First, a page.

This folder is empty, proof that its original purpose was realized. I wonder what kinds of images were printed on the postcards inside the folder, and how many there were. I wonder when it became clear to printers of such card folios that it was much more exciting to receive a postcard representing a place visited by a friend or family member than a generic art card. Perhaps these folders containing postcards were popular with people on cruises, so a card was there at the ready when the traveler thought to write a friend about a spectacular view or sumptuous meal or captivating novel or interesting new friends enjoyed while aboard ship.
Thanks to a blog titled Thoughts of Bibliomaven, I was able to learn more about the printer of this postcard folder, The Rust Craft Shop of Boston, Mass. In a post dated September 27, 2009, the author of the blog wrote:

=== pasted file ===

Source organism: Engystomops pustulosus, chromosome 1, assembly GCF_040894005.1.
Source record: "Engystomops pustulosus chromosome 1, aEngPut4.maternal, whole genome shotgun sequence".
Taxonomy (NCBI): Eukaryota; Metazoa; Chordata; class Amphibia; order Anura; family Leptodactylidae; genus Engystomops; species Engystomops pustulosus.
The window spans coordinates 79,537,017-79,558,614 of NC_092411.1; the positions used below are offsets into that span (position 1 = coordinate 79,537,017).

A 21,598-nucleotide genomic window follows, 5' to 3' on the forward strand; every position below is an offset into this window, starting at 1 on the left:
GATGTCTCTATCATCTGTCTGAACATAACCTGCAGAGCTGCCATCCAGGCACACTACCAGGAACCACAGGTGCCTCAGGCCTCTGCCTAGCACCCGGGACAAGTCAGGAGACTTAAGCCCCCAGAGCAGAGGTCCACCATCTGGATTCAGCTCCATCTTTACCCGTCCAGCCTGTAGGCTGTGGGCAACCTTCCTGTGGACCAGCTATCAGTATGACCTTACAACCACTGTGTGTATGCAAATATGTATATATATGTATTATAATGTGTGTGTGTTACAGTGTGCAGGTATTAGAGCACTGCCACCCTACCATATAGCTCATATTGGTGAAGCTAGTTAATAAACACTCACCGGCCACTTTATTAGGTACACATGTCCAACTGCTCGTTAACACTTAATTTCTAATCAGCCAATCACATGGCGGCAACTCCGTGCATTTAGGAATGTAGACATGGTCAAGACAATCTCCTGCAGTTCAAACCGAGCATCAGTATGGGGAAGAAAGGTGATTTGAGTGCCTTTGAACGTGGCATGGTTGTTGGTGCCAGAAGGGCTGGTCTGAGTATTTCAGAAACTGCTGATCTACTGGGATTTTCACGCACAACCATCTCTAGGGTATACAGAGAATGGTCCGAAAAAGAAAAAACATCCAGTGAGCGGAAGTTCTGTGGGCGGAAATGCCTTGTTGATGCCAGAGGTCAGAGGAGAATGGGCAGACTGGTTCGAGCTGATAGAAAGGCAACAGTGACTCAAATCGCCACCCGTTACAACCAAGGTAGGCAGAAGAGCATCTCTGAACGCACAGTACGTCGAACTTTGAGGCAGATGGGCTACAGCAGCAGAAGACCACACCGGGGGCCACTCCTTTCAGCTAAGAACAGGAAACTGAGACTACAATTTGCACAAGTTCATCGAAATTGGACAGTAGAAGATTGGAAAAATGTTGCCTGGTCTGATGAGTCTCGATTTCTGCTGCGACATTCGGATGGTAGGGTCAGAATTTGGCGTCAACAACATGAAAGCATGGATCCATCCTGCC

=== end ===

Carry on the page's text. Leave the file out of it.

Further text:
Fred Rust opened his Book and Craft Shop in Kansas City in 1906. Along with his brother Donald (mining engineer by vocation) they produced various greetings cards, blotters, calendars and the like.
The Rusts' moved to Boston from Kansas City in 1913 opening the Rust Craft Company. Mainly in the greeting card business, this greeting card company evolved into one of the largest in the United States. After the move to Boston it produced greeting cards, puzzles, book marks, books, postcards, book plates, etc.
The Rust Craft Greeting Cards Inc. Company was purchased by Ziff Davis in 1979. The price which included the six television stations Russ Craft owned, was $89 million dollars. Of course the Rust family had long since sold out. . .
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ONE WITH SMILES AND NO LAMENTS;
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